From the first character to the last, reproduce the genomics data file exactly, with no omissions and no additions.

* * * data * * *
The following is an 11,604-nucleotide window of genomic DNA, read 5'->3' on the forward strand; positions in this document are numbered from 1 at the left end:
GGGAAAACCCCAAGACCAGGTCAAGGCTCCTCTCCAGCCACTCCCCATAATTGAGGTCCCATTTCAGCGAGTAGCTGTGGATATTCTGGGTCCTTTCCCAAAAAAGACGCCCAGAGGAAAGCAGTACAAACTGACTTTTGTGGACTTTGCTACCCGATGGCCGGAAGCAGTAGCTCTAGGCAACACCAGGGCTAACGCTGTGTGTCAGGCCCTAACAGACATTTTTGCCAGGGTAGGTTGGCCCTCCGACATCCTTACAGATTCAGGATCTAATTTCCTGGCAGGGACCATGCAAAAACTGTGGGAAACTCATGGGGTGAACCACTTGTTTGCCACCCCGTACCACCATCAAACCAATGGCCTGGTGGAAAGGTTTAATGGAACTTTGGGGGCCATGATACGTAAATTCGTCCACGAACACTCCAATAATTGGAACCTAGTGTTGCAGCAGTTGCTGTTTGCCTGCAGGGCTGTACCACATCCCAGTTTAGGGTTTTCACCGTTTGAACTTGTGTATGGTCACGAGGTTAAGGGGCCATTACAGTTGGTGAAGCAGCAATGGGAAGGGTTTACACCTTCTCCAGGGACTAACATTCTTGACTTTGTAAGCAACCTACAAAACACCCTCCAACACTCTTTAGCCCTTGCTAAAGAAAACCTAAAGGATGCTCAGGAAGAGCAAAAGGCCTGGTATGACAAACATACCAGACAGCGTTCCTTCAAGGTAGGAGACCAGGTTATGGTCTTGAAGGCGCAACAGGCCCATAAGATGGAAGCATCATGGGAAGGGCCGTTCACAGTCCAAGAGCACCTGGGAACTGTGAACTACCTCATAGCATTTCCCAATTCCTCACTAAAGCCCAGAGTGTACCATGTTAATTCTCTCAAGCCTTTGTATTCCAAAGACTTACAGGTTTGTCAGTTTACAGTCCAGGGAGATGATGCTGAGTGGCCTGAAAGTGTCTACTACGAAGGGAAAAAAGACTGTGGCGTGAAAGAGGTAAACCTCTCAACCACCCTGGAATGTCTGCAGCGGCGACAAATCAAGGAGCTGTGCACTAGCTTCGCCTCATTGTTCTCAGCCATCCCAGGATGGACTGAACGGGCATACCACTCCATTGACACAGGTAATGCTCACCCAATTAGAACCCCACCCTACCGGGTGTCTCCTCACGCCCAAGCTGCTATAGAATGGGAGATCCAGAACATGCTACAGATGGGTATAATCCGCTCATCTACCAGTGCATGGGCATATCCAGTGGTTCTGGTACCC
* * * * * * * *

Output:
The following is an 11,604-nucleotide window of genomic DNA, read 5'->3' on the forward strand; positions in this document are numbered from 1 at the left end:
GGGAAAACCCCAAGACCAGGTCAAGGCTCCTCTCCAGCCACTCCCCATAATTGAGGTCCCATTTCAGCGAGTAGCTGTGGATATTCTGGGTCCTTTCCCAAAAAAGACGCCCAGAGGAAAGCAGTACAAACTGACTTTTGTGGACTTTGCTACCCGATGGCCGGAAGCAGTAGCTCTAGGCAACACCAGGGCTAACGCTGTGTGTCAGGCCCTAACAGACATTTTTGCCAGGGTAGGTTGGCCCTCCGACATCCTTACAGATTCAGGATCTAATTTCCTGGCAGGGACCATGCAAAAACTGTGGGAAACTCATGGGGTGAACCACTTGTTTGCCACCCCGTACCACCATCAAACCAATGGCCTGGTGGAAAGGTTTAATGGAACTTTGGGGGCCATGATACGTAAATTCGTCCACGAACACTCCAATAATTGGAACCTAGTGTTGCAGCAGTTGCTGTTTGCCTGCAGGGCTGTACCACATCCCAGTTTAGGGTTTTCACCGTTTGAACTTGTGTATGGTCACGAGGTTAAGGGGCCATTACAGTTGGTGAAGCAGCAATGGGAAGGGTTTACACCTTCTCCAGGGACTAACATTCTTGACTTTGTAAGCAACCTACAAAACACCCTCCAACACTCTTTAGCCCTTGCTAAAGAAAACCTAAAGGATGCTCAGGAAGAGCAAAAGGCCTGGTATGACAAACATACCAGACAGCGTTCCTTCAAGGTAGGAGACCAGGTTATGGTCTTGAAGGCGCAACAGGCCCATAAGATGGAAGCATCATGGGAAGGGCCGTTCACAGTCCAAGAGCACCTGGGAACTGTGAACTACCTCATAGCATTTCCCAATTCCTCACTAAAGCCCAGAGTGTACCATGTTAATTCTCTCAAGCCTTTGTATTCCAAAGACTTACAGGTTTGTCAGTTTACAGTCCAGGGAGATGATGCTGAGTGGCCTGAAAGTGTCTACTACGAAGGGAAAAAAGACTGTGGCGTGAAAGAGGTAAACCTCTCAACCACCCTGGAATGTCTGCAGCGGCGACAAATCAAGGAGCTGTGCACTAGCTTCGCCTCATTGTTCTCAGCCATCCCAGGATGGACTGAACGGGCATACCACTCCATTGACACAGGTAATGCTCACCCAATTAGAACCCCACCCTACCGGGTGTCTCCTCACGCCCAAGCTGCTATAGAATGGGAGATCCAGAACATGCTACAGATGGGTATAATCCGCTCATCTACCAGTGCATGGGCATATCCAGTGGTTCTGGTACCC